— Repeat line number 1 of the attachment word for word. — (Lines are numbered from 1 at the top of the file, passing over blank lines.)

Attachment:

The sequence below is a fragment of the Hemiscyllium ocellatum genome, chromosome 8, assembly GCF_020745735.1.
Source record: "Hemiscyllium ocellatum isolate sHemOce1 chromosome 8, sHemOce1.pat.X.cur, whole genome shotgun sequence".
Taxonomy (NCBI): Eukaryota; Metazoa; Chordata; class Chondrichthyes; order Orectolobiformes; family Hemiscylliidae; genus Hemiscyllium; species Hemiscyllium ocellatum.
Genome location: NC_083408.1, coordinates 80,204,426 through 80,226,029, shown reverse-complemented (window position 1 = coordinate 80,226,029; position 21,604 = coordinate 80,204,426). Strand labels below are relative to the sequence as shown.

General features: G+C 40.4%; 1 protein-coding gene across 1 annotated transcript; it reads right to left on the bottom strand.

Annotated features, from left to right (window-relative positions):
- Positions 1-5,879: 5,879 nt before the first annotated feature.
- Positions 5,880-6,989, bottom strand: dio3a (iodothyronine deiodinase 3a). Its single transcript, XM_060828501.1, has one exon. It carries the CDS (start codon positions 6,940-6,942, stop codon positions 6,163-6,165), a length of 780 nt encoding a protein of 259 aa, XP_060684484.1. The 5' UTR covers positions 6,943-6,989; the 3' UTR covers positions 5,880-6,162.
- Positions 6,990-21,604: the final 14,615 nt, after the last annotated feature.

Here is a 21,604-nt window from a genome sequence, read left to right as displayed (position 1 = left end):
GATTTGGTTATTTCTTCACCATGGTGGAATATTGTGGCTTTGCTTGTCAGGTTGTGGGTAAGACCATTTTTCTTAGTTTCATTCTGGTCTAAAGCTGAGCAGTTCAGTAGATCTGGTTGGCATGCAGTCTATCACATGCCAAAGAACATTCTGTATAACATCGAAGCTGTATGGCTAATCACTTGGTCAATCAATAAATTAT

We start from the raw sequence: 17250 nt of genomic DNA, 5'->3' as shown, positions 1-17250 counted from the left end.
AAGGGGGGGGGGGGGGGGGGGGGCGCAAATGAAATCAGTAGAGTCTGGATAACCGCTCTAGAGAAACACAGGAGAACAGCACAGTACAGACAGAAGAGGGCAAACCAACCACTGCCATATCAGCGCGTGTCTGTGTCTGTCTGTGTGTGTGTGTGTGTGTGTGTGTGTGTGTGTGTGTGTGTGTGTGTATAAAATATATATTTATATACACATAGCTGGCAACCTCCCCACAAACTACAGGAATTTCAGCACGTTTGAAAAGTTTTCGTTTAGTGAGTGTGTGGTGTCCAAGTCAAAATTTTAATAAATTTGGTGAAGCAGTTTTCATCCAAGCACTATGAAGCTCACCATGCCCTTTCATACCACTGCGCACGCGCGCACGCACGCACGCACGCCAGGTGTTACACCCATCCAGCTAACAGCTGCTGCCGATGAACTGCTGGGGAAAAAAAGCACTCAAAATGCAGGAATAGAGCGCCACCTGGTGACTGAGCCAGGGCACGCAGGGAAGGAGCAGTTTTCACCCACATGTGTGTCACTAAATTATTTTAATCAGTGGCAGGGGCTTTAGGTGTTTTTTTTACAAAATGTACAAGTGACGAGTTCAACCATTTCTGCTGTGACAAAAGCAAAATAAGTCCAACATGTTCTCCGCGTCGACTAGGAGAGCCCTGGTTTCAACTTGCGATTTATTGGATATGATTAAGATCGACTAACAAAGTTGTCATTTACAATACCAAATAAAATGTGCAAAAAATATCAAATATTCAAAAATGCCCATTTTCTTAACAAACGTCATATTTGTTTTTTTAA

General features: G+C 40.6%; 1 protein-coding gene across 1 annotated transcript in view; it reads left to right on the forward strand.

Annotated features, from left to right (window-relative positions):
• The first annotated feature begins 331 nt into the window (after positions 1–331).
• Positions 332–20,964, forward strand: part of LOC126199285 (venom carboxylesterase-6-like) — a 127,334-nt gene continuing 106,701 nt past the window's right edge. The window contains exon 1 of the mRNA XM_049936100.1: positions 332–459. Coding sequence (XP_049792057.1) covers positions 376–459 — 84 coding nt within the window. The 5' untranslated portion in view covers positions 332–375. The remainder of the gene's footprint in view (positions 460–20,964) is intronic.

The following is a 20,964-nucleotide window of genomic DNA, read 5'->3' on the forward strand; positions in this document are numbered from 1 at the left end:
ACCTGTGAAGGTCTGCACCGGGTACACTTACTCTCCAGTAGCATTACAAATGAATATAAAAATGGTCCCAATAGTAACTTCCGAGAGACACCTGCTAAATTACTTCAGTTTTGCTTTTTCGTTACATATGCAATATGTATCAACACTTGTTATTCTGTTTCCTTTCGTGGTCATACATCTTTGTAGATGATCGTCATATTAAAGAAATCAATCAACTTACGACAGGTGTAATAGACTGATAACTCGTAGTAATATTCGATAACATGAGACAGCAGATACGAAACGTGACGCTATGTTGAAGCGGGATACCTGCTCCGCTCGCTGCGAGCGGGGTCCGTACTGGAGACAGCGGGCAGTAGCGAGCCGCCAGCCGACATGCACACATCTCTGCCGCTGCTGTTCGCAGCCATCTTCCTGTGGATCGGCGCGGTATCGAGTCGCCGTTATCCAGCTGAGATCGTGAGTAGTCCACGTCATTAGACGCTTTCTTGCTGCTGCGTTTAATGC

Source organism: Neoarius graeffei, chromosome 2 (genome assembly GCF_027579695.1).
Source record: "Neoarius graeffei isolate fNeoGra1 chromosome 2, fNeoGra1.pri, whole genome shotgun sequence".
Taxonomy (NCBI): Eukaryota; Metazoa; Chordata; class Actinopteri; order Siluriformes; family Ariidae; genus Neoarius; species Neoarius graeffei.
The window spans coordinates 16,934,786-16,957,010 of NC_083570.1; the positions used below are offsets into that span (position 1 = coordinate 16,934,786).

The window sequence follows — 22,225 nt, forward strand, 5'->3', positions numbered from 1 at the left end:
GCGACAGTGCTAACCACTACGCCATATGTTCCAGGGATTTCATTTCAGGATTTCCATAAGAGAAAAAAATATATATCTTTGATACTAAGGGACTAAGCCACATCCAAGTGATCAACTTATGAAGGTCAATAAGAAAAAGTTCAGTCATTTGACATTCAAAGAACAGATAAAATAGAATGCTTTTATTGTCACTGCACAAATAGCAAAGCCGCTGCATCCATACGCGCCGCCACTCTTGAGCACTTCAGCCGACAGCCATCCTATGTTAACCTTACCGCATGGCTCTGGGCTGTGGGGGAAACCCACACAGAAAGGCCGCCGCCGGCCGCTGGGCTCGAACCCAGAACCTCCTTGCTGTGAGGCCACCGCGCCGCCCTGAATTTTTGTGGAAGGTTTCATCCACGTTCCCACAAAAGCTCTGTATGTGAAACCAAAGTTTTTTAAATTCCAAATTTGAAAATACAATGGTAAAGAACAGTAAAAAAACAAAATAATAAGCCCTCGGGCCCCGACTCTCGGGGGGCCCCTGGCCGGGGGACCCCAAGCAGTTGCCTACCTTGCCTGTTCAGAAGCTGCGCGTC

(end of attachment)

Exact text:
The sequence below is a fragment of the Hemiscyllium ocellatum genome, chromosome 8, assembly GCF_020745735.1.